// Using a DependencyProperty as the backing store for UpdateSourceText.  This enables animation, styling, binding, etc...
     public static readonly DependencyProperty UpdateSourceTextProperty =
         DependencyProperty.RegisterAttached("UpdateSourceText", typeof(string), typeof(UpdateSourceHelper), new PropertyMetadata(""));
     public static bool GetIsEnabled(DependencyObject obj)
         return (bool)obj.GetValue(IsEnabledProperty);

     public static void SetIsEnabled(DependencyObject obj, bool value)
         obj.SetValue(IsEnabledProperty, value);

     // Using a DependencyProperty as the backing store for IsEnabled.  This enables animation, styling, binding, etc...
     public static readonly DependencyProperty IsEnabledProperty =
         DependencyProperty.RegisterAttached("IsEnabled", typeof(bool), typeof(UpdateSourceHelper), 
             new PropertyMetadata(false,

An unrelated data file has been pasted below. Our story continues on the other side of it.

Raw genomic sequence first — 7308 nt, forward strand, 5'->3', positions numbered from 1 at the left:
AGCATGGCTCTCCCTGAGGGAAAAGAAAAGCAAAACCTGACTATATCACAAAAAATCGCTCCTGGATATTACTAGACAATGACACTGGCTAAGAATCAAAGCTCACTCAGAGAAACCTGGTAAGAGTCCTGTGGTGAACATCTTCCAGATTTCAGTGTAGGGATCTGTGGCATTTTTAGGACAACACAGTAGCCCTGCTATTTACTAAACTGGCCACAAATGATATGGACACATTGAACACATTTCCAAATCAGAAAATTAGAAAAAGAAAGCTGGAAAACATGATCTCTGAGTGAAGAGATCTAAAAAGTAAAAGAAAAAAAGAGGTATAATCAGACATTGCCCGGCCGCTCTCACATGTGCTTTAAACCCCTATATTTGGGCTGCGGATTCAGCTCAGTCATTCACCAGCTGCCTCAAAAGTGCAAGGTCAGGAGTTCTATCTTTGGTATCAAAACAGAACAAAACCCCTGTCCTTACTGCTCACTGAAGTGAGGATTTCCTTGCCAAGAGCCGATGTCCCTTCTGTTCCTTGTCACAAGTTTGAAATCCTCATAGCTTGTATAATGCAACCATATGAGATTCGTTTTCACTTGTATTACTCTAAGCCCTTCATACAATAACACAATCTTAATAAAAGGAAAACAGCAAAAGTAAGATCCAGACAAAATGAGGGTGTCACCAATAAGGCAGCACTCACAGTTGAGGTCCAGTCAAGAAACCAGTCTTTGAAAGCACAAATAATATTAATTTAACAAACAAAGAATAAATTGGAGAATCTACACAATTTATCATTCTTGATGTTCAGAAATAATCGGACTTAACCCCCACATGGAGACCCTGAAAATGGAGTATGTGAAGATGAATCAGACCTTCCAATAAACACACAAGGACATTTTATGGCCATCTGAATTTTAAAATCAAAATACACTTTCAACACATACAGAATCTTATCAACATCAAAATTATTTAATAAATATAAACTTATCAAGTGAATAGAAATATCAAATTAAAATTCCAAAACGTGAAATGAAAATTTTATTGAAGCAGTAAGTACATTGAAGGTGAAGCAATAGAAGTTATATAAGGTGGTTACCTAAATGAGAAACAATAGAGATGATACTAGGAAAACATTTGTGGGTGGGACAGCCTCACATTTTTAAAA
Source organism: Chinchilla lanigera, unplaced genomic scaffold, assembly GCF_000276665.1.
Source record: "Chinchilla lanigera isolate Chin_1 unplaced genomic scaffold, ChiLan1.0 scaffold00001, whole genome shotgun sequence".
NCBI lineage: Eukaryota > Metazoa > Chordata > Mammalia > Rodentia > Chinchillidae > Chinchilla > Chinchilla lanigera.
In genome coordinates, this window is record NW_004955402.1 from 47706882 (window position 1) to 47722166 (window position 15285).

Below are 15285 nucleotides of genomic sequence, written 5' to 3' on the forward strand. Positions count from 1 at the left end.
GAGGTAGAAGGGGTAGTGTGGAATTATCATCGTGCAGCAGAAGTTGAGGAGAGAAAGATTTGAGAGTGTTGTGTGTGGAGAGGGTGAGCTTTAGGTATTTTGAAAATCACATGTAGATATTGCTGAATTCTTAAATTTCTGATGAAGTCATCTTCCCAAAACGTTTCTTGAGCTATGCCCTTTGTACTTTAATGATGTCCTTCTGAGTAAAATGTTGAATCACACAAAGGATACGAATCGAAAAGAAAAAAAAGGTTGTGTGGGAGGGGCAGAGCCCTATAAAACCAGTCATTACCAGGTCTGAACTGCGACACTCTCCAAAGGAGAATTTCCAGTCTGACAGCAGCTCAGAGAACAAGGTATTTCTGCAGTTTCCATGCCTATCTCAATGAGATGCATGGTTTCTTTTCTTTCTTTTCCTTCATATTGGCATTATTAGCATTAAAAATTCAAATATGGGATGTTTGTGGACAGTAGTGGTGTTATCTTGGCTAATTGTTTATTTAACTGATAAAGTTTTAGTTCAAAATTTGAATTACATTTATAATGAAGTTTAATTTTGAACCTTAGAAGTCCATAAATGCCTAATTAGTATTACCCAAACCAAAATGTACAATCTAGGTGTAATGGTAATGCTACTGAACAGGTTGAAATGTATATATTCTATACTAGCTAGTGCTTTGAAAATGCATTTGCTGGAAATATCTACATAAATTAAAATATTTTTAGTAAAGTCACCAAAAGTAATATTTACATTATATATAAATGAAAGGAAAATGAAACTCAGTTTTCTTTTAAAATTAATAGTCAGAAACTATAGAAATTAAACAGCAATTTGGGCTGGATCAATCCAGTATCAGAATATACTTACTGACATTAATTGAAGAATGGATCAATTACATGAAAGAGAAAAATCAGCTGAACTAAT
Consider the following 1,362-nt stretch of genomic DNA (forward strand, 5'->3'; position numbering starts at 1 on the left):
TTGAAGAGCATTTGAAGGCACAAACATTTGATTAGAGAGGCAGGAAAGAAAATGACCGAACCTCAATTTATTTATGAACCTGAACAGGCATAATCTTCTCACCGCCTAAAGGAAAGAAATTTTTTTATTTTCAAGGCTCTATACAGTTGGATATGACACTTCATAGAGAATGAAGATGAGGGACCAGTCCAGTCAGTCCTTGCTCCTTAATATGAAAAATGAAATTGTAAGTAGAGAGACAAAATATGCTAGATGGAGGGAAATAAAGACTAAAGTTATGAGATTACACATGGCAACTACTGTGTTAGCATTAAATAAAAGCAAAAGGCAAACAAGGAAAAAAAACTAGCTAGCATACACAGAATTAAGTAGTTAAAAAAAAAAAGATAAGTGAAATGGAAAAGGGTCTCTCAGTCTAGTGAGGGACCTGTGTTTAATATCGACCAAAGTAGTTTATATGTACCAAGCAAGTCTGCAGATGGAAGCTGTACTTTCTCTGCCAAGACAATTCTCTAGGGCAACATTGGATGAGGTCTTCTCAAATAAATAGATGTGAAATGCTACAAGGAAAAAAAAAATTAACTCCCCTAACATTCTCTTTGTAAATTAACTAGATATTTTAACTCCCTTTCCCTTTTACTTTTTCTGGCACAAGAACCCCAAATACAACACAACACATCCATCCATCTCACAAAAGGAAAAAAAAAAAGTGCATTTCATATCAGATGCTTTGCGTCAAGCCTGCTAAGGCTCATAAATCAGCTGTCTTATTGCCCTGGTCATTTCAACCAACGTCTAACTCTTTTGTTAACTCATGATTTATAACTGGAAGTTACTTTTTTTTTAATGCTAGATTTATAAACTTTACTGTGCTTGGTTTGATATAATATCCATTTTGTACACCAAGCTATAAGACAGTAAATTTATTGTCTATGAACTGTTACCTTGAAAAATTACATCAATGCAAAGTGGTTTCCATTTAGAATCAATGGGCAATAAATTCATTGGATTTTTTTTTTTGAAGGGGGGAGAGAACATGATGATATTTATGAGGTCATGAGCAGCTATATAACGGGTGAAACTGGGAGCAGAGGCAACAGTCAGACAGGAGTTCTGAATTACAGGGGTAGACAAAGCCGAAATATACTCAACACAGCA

// property changed
             (obj, args)=> 
                 if (obj is TextBox)
                     TextBox tb = (TextBox)obj;
                     if ((bool)args.NewValue)
                         tb.TextChanged += AttachedTextBoxTextChanged;
                         tb.TextChanged -= AttachedTextBoxTextChanged;

     static void AttachedTextBoxTextChanged(object sender, TextChangedEventArgs e)
         if (sender is TextBox)
             var tb = (TextBox)sender;
             tb.SetValue(UpdateSourceHelper.UpdateSourceTextProperty, tb.Text);                

And here it is in use:


(The above namespace is needed to provide context to the Xaml parser for the attached properties. Change it to whatever you need).

<TextBox Height="Auto" Margin="0,6" Grid.Row="1" TextWrapping="Wrap" TabIndex="0" 
         Text="{Binding Value}" 
         local:UpdateSourceHelper.UpdateSourceText="{Binding Value, Mode=TwoWay}"/>

A classic pattern in WPF for extending built in controls without subclassing was to create an attached behavior. Thankfully, this pattern still works.

The core concept is to attach to the original instance of the TextBox by using an enabling property. In this case, an attached property  called IsEnabled is added to the TextBox.

When the value of the IsEnabled property changes from the default of false, the PropertyChanged callback is called. It’s here that the simple magic happens. As long as the attached property is attached to an instance of TextBox, it wires up to the TextChanged event.